Kevin Durant, even with his explosion in Game 6 Thursday night, is enduring a .412/.250/.778 series against the Memphis Grizzlies in the first round of the Western Conference playoffs.
Russell Westbrook, despite averaging 25.3 points a game through the first six games of the series, is shooting just .356/.200/.864.
As a team, the Thunder has been held to 99.2 points per game and 41.1 shooting overall, 29.2 percent from 3-point range.
And heading into Saturday’s Game 7 at Chesapeake Energy Arena in Oklahoma City, the Thunder also have zero excuses for not finishing off the series and putting the seventh-seeded Grizzlies away … finally.
Beyond that, Memphis point guard Mike Conley plans to try and play in Game 7 despite a strained right hamstring he sustained three weeks ago against Phoenix and re-aggravated in the third quarter of Game 6.
That leaves the Grizzlies critically short at the point guard position. If Conley can’t go, veteran Beno Udrih becomes the team’s only option, with rookie Nick Calathes serving a suspension for violating the NBA’s anti-drug policy.
And all of that means the Thunder have no one to blame but themselves if they can’t get it done Saturday.
Randolph is the Grizzlies’ leading scorer in the series at 18.2 points per game and is tied with Marc Gasol for the team rebounding lead at 8.7 per game. Randolph hasn’t been terribly efficient, shooting 40.4 percent, but this series degenerated into a defensive slugfest rapidly; Memphis is shooting 41.2 percent in the series and 28.9 percent from 3-point range—nearly identical to Oklahoma City.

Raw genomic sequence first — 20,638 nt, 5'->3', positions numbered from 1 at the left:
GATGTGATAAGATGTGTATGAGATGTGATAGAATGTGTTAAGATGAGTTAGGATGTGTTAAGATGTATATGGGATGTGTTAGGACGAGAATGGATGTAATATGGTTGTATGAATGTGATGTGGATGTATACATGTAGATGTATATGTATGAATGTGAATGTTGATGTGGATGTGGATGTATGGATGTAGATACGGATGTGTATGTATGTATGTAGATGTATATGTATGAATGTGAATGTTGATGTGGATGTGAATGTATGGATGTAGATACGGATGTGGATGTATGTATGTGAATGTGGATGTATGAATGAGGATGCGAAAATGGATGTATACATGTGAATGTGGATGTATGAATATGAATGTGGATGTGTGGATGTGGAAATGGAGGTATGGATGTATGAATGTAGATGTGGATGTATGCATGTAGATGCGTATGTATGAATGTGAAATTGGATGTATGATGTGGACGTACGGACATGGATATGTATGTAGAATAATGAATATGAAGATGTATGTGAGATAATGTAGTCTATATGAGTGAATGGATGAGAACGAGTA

Conley is averaging 7.7 assists per game in the series to go with his 15.2 points a night, but what can’t be replaced is Conley’s athleticism in defending Westbrook.
In 38.5 minutes a game, Conley has a defensive rating of 99.8 points allowed per 100 possessions and an assist ratio of 29.8. Udrih, in 16.3 minutes a game, has a D-rating of 101.9 and an assist ratio of 19.5.
You don’t need an advanced mathematics degree to see the drop off there, particularly when considering that Udrih is the Grizzlies’ only other option if Conley is limited or unable to go.
It’s a big game for the Thunder and it’s a particularly big game for coach Scott Brooks, who has taken some criticism for the Thunder’s lack of creativity at the offensive end in this series.
Brooks has an outstanding regular season record of 293-170, a .633 winning percentage, in his five-plus seasons with Oklahoma City. If you take away the 22-47 mark in his first season, when he replaced P.J. Carlesimo after a 1-12 start, that mark improves to 271-123, a .688 winning percentage.
But after making a run to the NBA Finals in 2012, the Thunder lost in the conference semifinals last season and have been locked in a death struggle to get away from Memphis in this first-round matchup.
It’s almost unthinkable that a coach who has had this much success could be on a seat that is anything but cool. But remind yourself where George Karl and Lionel Hollins coached this season and suddenly it’s not so unthinkable.
And with Randolph’s suspension and Conley’s injury, the Thunder are in what could be considered a great position—having seemingly every advantage in a decisive game to advance to the conference semifinals.
But the opposite side of that coin is that there are no excuses.